Tuesday, October 03, 2017

CS Educator Interview: Saber Khan

I believe I first met Saber Khan over Twitter. Since them we have interacted in a number of ways on and off line. We met face to face for the first time this past summer at the CSTA Conference. To say we’ve had some interesting conversations would be putting it mildly. His was one of the first names that popped into my head when I decided to restart interviewing CS educators for my blog.

WHERE DO YOU TEACH? WHAT SORT OF SCHOOL IS IT?

> I teach at the Browning School, a K-12 independent boy's school in Manhattan, NYC.


HOW DID YOU GET STARTED TEACHING COMPUTER SCIENCE?

> I used to teach math and science and was very interested in tech. I became a tech integrator and teaching some tech classes where I really enjoyed teaching coding. Over the past past five years I taken a deep dive into learning and teaching coding.

DESCRIBE THE COMPUTER SCIENCE CURRICULUM AT YOUR SCHOOL. WHAT COURSES DO YOU HAVE AND WHAT ARE THE FOCUSES OF EACH?

> I am fortunate that we have a comprehensive tech education program at our school. Starting in kindergarten and all the way up to the Upper School we have dedicated tech classes that focus on CS, design and engineering. We have electives in CS and Engineering in the Upper School. I love teaching Python, JavaScript, Ruby with resources and programs such as CodeHS, Codesters, Ruby the Hard Way, etc. I have outlined our program here - https://medium.com/@ed_saber/k-12-tech-ed-w-computing-engineering-e552f8abb9e9

WHAT IS YOUR OVERALL TEACHING PHILOSOPHY? PROJECT BASED LEARNING? FLIPPED CLASSROOM? IN SHORT, WHAT MAKES YOUR CS PROGRAM “YOUR CS PROGRAM?”

> Learning together is essential, both because I am still learning but also it create a environment that supports risk-taking. Blended learning tools, such as CodeHS and Codesters, along with books and online tutorials and help sections such as Stack Overflow have been essential for me and my students. I explained this approach in a video with CS50 here - https://www.youtube.com/watch?v=t0I7wQhuHdI

WHAT IS THE BIGGEST CHALLENGE IN TEACHING CS AT YOUR SCHOOL?

> We are fortunate in many ways, we have a strong team, good resources, etc. Our challenges are turning student learning into projects to share with a larger community. We have started a Tech Expo to create more excitement about sharing projects. We are also focusing more on creative coding with the p5.js library. On a bigger scale, we need to figure out and act on being a helpful and supportive member to the CS learning community. I put on the CC Fest event in NYC and LA to create a K-12 community around creative coding - http://ccfest.rocks.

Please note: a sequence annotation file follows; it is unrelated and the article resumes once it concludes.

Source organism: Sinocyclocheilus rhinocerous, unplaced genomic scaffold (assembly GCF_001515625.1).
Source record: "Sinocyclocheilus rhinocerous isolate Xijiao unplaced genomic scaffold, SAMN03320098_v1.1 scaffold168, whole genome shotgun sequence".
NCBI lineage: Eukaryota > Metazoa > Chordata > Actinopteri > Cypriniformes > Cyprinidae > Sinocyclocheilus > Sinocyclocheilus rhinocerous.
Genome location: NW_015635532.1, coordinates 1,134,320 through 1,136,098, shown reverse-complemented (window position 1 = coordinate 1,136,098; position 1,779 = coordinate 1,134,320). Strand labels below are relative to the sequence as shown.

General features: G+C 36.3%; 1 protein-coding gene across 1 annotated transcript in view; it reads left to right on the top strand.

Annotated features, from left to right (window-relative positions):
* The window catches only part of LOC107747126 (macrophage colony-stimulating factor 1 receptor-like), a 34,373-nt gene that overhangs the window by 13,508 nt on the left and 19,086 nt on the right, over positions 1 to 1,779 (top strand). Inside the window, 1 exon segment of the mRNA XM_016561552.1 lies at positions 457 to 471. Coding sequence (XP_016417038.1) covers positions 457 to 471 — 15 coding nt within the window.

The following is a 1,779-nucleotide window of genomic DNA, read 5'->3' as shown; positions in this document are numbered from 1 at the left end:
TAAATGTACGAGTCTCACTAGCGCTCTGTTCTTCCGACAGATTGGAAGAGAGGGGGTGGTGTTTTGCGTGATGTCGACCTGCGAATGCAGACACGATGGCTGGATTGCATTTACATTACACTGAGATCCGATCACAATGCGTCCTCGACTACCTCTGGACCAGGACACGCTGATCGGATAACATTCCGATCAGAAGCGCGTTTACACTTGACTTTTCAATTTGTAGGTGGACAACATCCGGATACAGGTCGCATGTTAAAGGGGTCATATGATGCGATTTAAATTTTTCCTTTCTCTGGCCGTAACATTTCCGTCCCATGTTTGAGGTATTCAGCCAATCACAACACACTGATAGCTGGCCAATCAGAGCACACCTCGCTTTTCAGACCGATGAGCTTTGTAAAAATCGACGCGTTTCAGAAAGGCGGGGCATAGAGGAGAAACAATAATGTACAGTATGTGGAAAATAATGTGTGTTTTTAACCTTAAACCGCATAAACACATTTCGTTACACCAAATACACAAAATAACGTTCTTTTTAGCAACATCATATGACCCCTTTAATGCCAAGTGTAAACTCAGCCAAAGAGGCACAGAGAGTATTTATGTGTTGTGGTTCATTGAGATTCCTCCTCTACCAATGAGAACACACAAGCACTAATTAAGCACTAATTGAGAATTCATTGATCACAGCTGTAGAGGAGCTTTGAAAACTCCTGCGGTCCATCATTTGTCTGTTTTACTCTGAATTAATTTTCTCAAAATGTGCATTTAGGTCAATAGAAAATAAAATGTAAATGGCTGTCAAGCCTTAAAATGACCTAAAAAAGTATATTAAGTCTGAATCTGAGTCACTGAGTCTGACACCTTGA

CC Fests are organized collaboratively with a great group of people. In NYC I work with Danny Fenjves of Upperline Code,  Stephen Lewis of the Heschel School, Dan Shiffman of NYU and others. The LA version was organized with Jolina Clement of Archer School for Girls, Maxwell Bigman of Immaculate Heart, and Lauren Mccarthy of UCLA.  



WHAT IS ADMINISTRATION’S SUPPORT (OR LACK OF SUPPORT) LIKE AT YOUR SCHOOL?

> They are supportive and encouraging. The best thing they have done, aside from resources and staffing, is let us evolve as a department and let us find our focus on CS, design, and engineering.


HOW DO YOU MEASURE SUCCESS FOR YOUR PROGRAM? FOR YOUR STUDENTS?

> Good question, not sure this is the best answer but I look at enrollment in our elective class, which is going up. I also look at the quality of the projects and engagement in the Tech Expo. After a couple of years of doing that I think we have created an expectation about creativity and portfolios that will show the community what we do.


WHAT IS THE ONE THING YOU LIKE TO TALK ABOUT REGARDING YOUR PROGRAM THAT I HAVEN’T ALREADY ASKED?

> I am always striving to build an inclusive and diverse CS ed community. I am excited to collaborate with anyone on that. Please get in touch.

THIS PAST SUMMER YOU STARTED #ETHICALCS CHAT ON TWITTER. WHAT MOTIVATED YOU TO DO THAT AND HOW IS IT GOING?

> I think that despite good intentions we have not done a good job is showing our students the impact of computing. To support a holistic CS education we need to engage deeply in ethics and identity while we learn the tech. The #ethicalCS edchat is an attempt to build a community of teachers and experts that will work together to create this curriculum. This project is a collaboration with Jeannie Crowley (Ethical Culture Fieldston School), Kara Chesal and Aankit Patel (of NYC Department of Ed CS4All team). I outline our hopes in this Medium essay: https://medium.com/@ed_saber/ethicalcs-bring-ethics-identity-and-impact-to-computer-science-education-eae5a9d4682


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